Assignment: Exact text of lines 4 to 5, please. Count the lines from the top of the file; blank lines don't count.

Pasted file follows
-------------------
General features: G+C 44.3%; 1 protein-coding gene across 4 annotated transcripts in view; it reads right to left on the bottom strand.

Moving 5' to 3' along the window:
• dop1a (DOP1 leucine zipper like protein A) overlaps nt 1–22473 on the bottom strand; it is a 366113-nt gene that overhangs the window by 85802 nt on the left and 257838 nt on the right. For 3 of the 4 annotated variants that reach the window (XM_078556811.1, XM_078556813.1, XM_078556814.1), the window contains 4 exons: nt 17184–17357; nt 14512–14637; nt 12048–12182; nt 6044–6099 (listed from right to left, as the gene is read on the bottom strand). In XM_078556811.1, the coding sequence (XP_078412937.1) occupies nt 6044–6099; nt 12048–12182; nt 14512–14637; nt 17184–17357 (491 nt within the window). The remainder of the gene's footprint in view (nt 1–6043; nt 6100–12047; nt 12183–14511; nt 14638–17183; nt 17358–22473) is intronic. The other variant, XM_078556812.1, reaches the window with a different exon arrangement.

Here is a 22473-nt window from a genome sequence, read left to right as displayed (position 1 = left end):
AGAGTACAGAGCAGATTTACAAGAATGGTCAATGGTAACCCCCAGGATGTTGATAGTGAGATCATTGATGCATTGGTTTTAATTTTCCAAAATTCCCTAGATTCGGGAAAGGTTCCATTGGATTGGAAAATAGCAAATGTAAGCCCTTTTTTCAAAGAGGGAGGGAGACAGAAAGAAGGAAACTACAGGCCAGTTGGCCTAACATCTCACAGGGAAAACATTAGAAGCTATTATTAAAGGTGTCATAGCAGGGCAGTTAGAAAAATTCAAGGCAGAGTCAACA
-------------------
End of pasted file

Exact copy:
Here is a 22473-nt window from a genome sequence, read left to right as displayed (position 1 = left end):
AGAGTACAGAGCAGATTTACAAGAATGGTCAATGGTAACCCCCAGGATGTTGATAGTGAGATCATTGATGCATTGGTTTTAATTTTCCAAAATTCCCTAGATTCGGGAAAGGTTCCATTGGATTGGAAAATAGCAAATGTAAGCCCTTTTTTCAAAGAGGGAGGGAGACAGAAAGAAGGAAACTACAGGCCAGTTGGCCTAACATCTCACAGGGAAAACATTAGAAGCTATTATTAAAGGTGTCATAGCAGGGCAGTTAGAAAAATTCAAGGCAGAGTCAACA